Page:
I see lots of commentary on President Obama’s decision to open most of East Coast offshore areas, more Gulf of Mexico areas and Alaskan seas to drilling for petroleum. The ones that catch my attention are those stating with authority that these areas will yield little gain for the US’ pool of oil reserves and certainly not enough to change our energy situation. They conclude that we are sacrificing our environment for too little return.
I was doing reports on petroleum at the State Department in the early 1970’s, the middle of the “Oil Crisis” brought on by producers in the Middle East cutting supplies. At the time the producers said they were doing this to conserve a “wasting resource.” You see, most authorities were saying at the time that we were rapidly diminishing our oil resources. (You can read some of these reports on the internet that have been released through the Freedom of Information Act.)
In response to the warnings I did a calculation of our oil consumption. I found that with no new discoveries and consumption of oil continuing to grow at the record rate of the 1960’s, the fastest growth in oil consumption in history, our proven reserves of oil in 1970 would be depleted by the year 2025. I argued that that was too far into the future to project use of an energy supply that had only been our major source of energy for the previous 25 years.
Well the fear factor had already spread too far with the result being the establishment of a cartel of oil producing nations, OPEC, that quickly raised the price of crude oil 10 times its price in the 1960’s. Needless to remind most, this type of market control was what got Rockfeller and his Standard Oil broken up by the USA Government in its initial “trust busting” move.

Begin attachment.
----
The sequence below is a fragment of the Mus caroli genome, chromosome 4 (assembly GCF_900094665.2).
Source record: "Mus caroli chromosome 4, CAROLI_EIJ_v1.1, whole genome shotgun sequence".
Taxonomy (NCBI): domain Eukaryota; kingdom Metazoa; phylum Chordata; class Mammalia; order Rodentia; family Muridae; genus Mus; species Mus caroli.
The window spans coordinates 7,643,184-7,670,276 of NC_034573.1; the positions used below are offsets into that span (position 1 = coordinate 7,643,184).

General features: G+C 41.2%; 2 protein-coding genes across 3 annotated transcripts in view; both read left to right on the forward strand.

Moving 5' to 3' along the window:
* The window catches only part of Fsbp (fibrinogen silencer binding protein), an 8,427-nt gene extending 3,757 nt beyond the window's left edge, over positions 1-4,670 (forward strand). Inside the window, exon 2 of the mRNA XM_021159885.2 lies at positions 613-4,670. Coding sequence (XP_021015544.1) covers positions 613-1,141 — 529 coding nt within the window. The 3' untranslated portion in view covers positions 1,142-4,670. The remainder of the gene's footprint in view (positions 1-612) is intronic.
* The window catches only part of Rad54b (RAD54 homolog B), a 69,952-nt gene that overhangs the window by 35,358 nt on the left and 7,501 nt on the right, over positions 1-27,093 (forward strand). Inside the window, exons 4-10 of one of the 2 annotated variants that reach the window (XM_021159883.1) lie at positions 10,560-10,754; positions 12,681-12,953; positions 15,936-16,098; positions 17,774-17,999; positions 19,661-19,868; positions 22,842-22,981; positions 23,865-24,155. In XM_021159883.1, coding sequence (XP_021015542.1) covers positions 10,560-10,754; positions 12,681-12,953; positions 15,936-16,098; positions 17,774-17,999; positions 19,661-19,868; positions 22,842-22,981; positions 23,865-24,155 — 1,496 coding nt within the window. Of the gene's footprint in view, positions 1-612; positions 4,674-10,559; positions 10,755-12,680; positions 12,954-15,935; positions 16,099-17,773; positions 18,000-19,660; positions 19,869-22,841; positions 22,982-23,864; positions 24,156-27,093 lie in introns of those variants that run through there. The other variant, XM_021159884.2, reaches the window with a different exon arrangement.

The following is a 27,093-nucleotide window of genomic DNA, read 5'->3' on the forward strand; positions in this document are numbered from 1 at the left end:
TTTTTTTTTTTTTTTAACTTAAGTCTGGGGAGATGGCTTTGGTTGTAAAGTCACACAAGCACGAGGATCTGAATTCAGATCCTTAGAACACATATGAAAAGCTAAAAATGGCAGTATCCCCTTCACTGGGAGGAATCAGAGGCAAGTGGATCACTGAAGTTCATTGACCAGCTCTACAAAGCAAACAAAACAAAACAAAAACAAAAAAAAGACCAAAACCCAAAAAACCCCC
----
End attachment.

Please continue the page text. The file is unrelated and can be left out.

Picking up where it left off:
My predictions on depletion were reinforced in subsequent years by major new oil finds in the North Sea, that inter alia, made the UK energy independent, and the Mexican side of the Gulf of Mexico. The USSR also became the largest producer of crude oil allowing another major producer to enter the market. The USSR also eased the supply situation by becoming the largest exporter of natural gas.
We had plenty of supply but the price did not come down. The world had adapted to pricing crude oil to the cost of production at the margin, in this case, the cost in the North Sea. Enter Brent oil as the benchmark crude oil price.
So what is my point? First, anyone who catagorically dismisses promising new oil exploration areas as being too small to be worthwhile should remember that we will not actually know the extent of the reserves until we begin to drill, the lesson we learned in the North Sea and other new discoveries. Second, he should keep in mind simple economics. Oil is probably the most price “inelastic” commodity, i.e. demand is static and does not respond to price changes. Evidence of this can be found in the traffic choked highways and byways of Europe where gasoline sells for 2 to 4 times its price in the USA. On the other hand, growth in supply can change prices dramatically. Thus any increases in supply would result in large drops in price since demand will not grow proportionally.
So I suggest to those who dismiss drilling in the new offshore areas as sacrificing the environment for small gains in our energy situation that they do their homework more carefully.